You can see the complement of AuB below: The complement of AuB (blue) is anything outside of the set AuB. By De Morgan’s Law, it is the intersection of AC and BC.

You can also see the complement of AnB below: The complement of AnB (blue) is anything outside of the set AnB. By De Morgan’s Law, it is the union of AC and BC.

### Can A Venn Diagram Not Overlap?

In some cases, the two sets in a Venn diagram will have no items in common.  In that case, there is no overlap between the circles in the diagram.

This suggests that the set AnB (the intersection of A and B) is empty.  In the case of a probability problem, no overlap between sets A and B in a Venn diagram means that P(AnB) = 0.

It also means that we have a simplified formula for P(AuB):

• P(AuB) = P(A) + P(B) – P(AnB)  [the usual formula for the probability of AuB]
• P(AuB) = P(A) + P(B) – 0  [since P(AnB) = 0 when there is no overlap between A and B]
• P(AuB) = P(A) + P(B)  [simplified formula for P(AuB)]

A lack of overlap can happen when there are 2 sets in the Venn diagram, as shown below. The sets A (blue) and B (yellow) are disjoint: they do not overlap, and their intersection AnB is empty.

A lack of overlap can also happen when there are 3 sets in the Venn diagram, as shown below. The sets A (blue), B (yellow), and C (red) are disjoint: they do not overlap, and their intersection AnBnC is empty. The intersection AnB, AnC, and BnC are also empty.

### Can A Venn Diagram Have One Circle?

A Venn diagram can have one circle.  In this case, we can only illustrate a set A and its complement, AC.  In other words, we can decide if an item is in the set A or outside of the set A. This Venn diagram has just one circle: inside is the set A (yellow), and outside is the complement of A, the set AC.

### Can A Venn Diagram Have 3 Circles?

A Venn diagram can have 3 circles.  In this case, there are 3 sets A, B, and C to be graphed.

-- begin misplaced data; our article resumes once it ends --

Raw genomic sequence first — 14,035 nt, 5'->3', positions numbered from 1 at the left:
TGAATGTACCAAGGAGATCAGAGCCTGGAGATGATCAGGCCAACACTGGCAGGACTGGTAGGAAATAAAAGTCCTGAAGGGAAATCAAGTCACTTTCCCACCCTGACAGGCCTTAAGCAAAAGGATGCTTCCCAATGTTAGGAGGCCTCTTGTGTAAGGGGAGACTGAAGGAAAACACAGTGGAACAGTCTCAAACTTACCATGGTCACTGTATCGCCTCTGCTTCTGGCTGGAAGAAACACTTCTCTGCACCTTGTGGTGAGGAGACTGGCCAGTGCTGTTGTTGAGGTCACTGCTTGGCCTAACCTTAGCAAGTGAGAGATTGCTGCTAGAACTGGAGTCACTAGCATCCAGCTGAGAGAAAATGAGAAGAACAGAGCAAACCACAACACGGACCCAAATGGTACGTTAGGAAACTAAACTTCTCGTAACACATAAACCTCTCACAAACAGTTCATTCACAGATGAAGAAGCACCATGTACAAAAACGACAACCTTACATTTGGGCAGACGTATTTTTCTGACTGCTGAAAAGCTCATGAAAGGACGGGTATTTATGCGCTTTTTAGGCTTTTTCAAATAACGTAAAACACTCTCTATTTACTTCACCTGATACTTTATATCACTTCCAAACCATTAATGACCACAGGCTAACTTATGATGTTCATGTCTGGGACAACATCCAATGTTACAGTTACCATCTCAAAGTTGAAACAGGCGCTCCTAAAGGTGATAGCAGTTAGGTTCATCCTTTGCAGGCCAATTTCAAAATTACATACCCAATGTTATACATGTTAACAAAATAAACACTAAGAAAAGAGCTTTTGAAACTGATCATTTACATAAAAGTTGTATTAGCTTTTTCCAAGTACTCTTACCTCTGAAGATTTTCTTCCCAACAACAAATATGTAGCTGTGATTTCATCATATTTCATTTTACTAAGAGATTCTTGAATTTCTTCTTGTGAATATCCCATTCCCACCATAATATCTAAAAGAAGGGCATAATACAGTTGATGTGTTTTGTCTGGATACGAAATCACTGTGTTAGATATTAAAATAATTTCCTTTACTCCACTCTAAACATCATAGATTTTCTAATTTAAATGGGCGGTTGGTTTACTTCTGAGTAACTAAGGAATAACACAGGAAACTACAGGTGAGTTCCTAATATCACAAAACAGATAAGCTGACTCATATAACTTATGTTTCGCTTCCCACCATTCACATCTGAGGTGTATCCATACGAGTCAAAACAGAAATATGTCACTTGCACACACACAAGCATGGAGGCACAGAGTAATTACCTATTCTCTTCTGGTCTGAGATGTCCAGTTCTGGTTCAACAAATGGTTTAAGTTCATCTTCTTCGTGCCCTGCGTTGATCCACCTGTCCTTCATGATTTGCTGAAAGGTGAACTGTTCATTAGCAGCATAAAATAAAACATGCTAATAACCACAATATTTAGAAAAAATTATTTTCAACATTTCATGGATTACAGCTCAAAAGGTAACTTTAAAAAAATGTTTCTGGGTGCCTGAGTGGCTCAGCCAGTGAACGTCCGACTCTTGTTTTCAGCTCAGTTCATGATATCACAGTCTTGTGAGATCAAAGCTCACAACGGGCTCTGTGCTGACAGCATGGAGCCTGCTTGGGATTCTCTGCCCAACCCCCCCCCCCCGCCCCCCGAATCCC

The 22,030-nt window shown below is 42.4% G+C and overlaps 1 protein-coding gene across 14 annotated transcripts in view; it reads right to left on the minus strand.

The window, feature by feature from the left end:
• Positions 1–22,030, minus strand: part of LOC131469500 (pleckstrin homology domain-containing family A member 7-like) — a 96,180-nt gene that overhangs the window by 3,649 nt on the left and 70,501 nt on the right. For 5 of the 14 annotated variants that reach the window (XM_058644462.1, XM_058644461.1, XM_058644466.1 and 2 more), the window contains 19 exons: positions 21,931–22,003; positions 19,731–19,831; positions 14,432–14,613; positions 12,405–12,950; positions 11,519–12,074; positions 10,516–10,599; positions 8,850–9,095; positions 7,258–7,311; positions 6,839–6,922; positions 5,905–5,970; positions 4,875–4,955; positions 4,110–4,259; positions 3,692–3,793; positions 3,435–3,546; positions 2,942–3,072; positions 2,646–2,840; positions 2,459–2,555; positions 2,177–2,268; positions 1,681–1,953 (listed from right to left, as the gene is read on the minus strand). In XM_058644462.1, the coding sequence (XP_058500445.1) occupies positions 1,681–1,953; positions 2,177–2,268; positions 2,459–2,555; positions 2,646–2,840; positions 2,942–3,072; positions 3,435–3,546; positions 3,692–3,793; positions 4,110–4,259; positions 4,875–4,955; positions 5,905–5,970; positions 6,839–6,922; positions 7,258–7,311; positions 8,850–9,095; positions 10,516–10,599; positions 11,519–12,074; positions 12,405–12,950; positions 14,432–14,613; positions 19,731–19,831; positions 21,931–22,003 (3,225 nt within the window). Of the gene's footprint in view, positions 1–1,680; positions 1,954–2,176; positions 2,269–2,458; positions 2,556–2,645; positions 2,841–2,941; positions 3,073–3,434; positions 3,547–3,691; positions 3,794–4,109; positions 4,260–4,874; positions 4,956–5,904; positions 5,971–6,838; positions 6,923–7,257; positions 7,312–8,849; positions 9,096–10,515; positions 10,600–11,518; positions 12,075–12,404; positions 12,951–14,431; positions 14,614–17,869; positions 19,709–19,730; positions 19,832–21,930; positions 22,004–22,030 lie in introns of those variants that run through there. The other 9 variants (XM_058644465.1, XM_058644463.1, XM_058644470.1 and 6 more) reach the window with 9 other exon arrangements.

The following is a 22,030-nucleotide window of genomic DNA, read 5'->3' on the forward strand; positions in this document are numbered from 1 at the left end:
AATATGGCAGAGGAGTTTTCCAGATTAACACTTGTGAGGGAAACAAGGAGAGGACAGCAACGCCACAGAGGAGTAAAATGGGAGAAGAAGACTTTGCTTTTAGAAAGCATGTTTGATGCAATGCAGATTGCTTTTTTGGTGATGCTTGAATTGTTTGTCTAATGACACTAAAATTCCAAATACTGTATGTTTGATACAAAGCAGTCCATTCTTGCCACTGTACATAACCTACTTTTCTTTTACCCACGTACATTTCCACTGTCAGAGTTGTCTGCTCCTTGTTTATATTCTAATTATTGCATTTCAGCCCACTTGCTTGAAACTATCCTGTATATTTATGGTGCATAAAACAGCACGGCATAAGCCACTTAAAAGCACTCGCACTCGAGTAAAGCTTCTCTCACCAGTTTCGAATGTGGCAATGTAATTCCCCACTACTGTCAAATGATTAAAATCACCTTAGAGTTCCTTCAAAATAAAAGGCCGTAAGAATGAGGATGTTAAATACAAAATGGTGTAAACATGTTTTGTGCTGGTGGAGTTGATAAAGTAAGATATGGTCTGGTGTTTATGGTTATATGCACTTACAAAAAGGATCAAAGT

There may be no overlap at all between the 3 sets, or there may be some overlap, or they may be “nested” in some way (for example, if A contains B, and B contains C). This Venn diagram has 3 circles. The sets are nested so that A contains B and B contains C (and thus, A contains C).

### Can A Venn Diagram Have 4 Circles?

A Venn diagram can have 4 circles.  In this case, there are 4 sets A, B, C, and D to be graphed.  It gets a little tricky to draw the diagram at this stage!

There may be no overlap at all between the 4 sets, or there may be some overlap, or they may be “nested” in some way (for example, if A contains B, B contains C, and C contains D). This Venn diagram has 4 circles. The sets all intersect at the center to give us the set AnBnCnD.

### Can Venn Diagrams Be Square?

Venn diagrams can use squares for the sets (or any shape you like).  It is customary to use a circle for each set in the diagram but you can still express the same ideas with squares and other shapes. You can use squares or other shapes for a Venn diagram, but the concept is the same.

### How To Solve A Venn Diagram

To solve a Venn diagram, we fill in every area on the graph with a number (or with the items) or a probability.

#### Example 1: How To Solve A Venn Diagram With Two Sets

Let’s say we have the Venn diagram below. This Venn diagram has two circles. We want to solve for x.

The large rectangle contains 100 items in total. There are 30 items outside of the circles, 40 in the yellow part of the left circle, x in the blue part of the right circle, and 10 in the green overlap.

This gives us the equation:

• 30 + 40 + x + 10 = 100
• x + 80 = 100
• x = 20

So, we have x = 20. This means that the left circle has 40 + 10 = 50 items, while the right circle has 20 + 10 = 30 items total.

#### Example 2: How To Solve A Venn Diagram With Three Sets

Let’s say we have the Venn diagram below. This Venn diagram displays probabilities. The total probability is 1 (assume every event is within at least one circle).

Since the total probability is 1, we can write the equation:

• x + 0.2 + 0.15 + 0.15 + 0.1 + 0.2 + 0.15 = 1
• x + 0.95 = 1
• x = 0.05

So, x = 0.05, and the probability of an overlap between all three circles is 5% (0.05 as a decimal).

## Conclusion

Now you know what a Venn diagram is and what they are used for.  You also know the answers to some common questions about Venn diagrams and how to solve them.